The brain whisperer: Tracking EEG footprints of autism and mental illness

by Nancy Fliesler on February 24, 2011

EEG signals may reflect underlying brain connectivity patterns in autism. This brain has less dense local clusters linked by long-range connections, which may represent a normal pattern. The brain at right has denser, more uniform local connectivity with fewer long-distance connections in some regions.

Bill Bosl is used to looking for patterns. A computer scientist trained in atmospheric physics, geophysics and mathematics, he’s invented a method for computing properties of porous materials from CT scans. At the Lawrence Livermore National Lab, he worked on remote sensing problems, reading complex wave patterns to discern the location of groundwater, oil deposits and fault lines.

Today, he’s trying to measure thought – to compute what’s going on in hard-to-understand disorders like autism, which is currently diagnosed purely on the basis of behavior.  “The mathematical methods are very similar,” he says. “You’re analyzing waves.”

The waves in this case are electroencephalograms (EEGs), those squiggly lines generated by electrical activity in the brain. In autism, Bosl’s research suggests that EEG signals are whispering that something’s amiss in brain function and structure, even in infants too young to have developed any outward signs.

Some basic types of connection patterns between neurons and groups of neurons, forming a complex network.

The aberrations aren’t detectable to the eye, but can be picked up with machine-learning algorithms that separate signal from noise and detect complex patterns. This week, Bosl and Charles Nelson of the Laboratories of Cognitive Neuroscience at Children’s Hospital Boston reported that EEG patterns had 80 percent accuracy in distinguishing 9-month-olds at high risk for autism (by virtue of having an affected sibling) from controls.

The study also revealed some interesting gender differences – for example, classification accuracy was 100 percent for boys at 9 months, and remained high at 12 and 18 months while declining in girls.

Bosl’s computational technology still needs validation, beginning with following the high-risk infants in this study into early childhood, to see if they actually develop autism. As Bosl and Nelson will agree, all they’ve done is tell us which infants are more likely to have a sibling with autism.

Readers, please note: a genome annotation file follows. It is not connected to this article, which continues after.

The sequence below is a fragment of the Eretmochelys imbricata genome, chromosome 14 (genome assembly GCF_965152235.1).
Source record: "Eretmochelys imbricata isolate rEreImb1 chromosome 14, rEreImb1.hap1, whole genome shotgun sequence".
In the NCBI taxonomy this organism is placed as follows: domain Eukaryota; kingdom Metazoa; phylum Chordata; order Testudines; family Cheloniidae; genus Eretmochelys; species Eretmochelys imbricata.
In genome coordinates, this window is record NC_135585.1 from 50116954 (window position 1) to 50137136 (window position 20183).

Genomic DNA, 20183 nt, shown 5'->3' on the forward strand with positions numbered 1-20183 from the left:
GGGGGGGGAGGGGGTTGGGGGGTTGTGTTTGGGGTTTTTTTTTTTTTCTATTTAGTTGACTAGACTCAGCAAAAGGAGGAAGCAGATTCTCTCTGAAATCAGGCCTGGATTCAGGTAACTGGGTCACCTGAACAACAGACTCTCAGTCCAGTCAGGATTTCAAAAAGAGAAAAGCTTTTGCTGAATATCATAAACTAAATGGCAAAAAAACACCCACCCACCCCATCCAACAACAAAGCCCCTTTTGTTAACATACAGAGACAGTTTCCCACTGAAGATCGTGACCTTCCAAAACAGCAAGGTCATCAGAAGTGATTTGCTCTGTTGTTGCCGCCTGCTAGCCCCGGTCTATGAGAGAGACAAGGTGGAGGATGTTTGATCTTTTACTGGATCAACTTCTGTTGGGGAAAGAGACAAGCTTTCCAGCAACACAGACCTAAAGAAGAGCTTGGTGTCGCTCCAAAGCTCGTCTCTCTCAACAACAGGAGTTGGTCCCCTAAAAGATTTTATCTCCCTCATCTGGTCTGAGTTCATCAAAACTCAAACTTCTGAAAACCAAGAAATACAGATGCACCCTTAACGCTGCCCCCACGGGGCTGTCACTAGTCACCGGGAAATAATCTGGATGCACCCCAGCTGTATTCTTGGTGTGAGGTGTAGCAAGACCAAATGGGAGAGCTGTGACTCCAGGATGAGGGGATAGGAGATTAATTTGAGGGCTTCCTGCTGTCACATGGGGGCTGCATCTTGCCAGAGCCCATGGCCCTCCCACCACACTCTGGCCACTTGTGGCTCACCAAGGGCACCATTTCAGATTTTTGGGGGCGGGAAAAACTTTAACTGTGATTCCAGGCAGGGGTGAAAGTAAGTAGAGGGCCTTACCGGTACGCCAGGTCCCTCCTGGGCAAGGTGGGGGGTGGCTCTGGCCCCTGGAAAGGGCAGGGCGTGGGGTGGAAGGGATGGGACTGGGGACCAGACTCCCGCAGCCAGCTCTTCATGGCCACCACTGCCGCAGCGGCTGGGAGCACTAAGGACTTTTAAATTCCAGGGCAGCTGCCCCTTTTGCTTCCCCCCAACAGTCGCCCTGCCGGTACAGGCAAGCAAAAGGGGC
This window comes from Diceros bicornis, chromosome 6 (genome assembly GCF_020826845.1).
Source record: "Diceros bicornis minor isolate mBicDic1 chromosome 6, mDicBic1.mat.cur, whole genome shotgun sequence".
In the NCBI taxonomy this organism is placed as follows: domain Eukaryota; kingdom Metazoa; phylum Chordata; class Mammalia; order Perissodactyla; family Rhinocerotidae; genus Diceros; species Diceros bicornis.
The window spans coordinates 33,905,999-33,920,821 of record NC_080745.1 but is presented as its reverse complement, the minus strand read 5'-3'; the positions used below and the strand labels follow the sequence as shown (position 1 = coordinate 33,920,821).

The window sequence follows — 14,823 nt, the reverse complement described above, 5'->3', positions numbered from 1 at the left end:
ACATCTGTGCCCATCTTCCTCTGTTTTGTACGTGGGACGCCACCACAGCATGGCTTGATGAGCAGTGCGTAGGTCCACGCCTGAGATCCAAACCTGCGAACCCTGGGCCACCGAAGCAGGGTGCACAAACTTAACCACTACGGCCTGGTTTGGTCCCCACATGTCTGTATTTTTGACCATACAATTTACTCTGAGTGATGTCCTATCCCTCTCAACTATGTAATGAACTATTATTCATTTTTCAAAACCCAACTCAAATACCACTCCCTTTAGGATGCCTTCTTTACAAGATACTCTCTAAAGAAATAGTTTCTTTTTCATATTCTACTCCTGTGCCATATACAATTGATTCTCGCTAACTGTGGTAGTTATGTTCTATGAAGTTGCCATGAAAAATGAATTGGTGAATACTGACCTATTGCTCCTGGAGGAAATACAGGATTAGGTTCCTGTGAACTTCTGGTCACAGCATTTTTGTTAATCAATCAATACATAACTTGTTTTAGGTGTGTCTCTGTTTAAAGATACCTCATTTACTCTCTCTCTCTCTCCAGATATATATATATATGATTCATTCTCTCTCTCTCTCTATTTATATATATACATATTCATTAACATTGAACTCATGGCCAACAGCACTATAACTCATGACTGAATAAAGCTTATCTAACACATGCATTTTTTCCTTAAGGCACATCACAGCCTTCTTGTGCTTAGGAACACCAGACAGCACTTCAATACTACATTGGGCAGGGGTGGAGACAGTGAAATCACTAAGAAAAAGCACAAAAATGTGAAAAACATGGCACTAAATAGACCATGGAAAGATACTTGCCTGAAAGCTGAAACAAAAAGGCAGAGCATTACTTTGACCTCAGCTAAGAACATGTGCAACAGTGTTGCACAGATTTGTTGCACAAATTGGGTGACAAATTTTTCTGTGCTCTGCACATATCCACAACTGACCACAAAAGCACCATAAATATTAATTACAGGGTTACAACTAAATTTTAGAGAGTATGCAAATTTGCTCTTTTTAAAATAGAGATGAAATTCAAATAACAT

The different EEG signal patterns that the brain configurations at top might generate.

But if the findings hold up, EEGs could provide a simple, inexpensive and completely safe way to diagnose autism, or even to screen infants for it. As any special needs teacher can tell you, the only real “treatment” for autism – early behavioral intervention – works better the earlier you start it. And this requires early detection.

“My goal is to do this cheaply, and on a large scale,” says Bosl. “I would like to see cheap headsets in every pediatrician’s office, used at every visit to check cognitive growth.”

Bosl risked everything to leave geophysics for medicine about five years ago, moving his family to the East Cost and eventually landing in the Children’s Hospital Informatics Program. He started out modeling cellular systems, but soon became interested in cognitive and mental disorders. He met Nelson and Helen Tager-Flusberg at Boston University, who brought him into the Boston autism research community.

He’s been able to get limited support from the Simons Foundation, the NIH and Children’s Technology & Innovation Development Office (TIDO), which supports innovative projects addressing unmet medical needs. Getting major funding has been tougher, because the idea is novel and the research at an early stage of data collection (the classic chicken-and-egg problem). Meanwhile, TIDO is seeking commercial opportunities.


Bosl sees broader mental health applications for his algorithm. He is exploring potential collaborations with Children’s psychiatrists to measure brain changes in patients with emotional issues participating in a “RAGE Control” intervention, and to measure drug efficacy in children being treated for major depression.

“The potential is there to totally change the behavioral sciences by introducing an objective measure of brain-behavior relationships,” says Bosl. “By the time symptoms appear, it may be too late to introduce the most effective interventions.”

Bosl is particularly interested in global mental health, where there is a need for rapid and efficient diagnosis, and where resources are often limited.

“Traditional Western approaches, which rely heavily on human experts, are too expensive and the professionals simply aren’t available,” he says. “If you had a cheap diagnostic device, a lightly trained clinician or social worker could take it around to collect data and send it away for further analysis. “

It’s likely to be computer gaming that really launches this technology.  Companies like Emotiv have already built headsets that provide computer-brain interfaces, using sensors to pick up the brain’s EEG signals and connect to various computer applications.

“Gaming absolutely requires that the devices are very cheap, durable and easy to use,” Bosl says. “The competition to make the quality go up is going to be very intense.”

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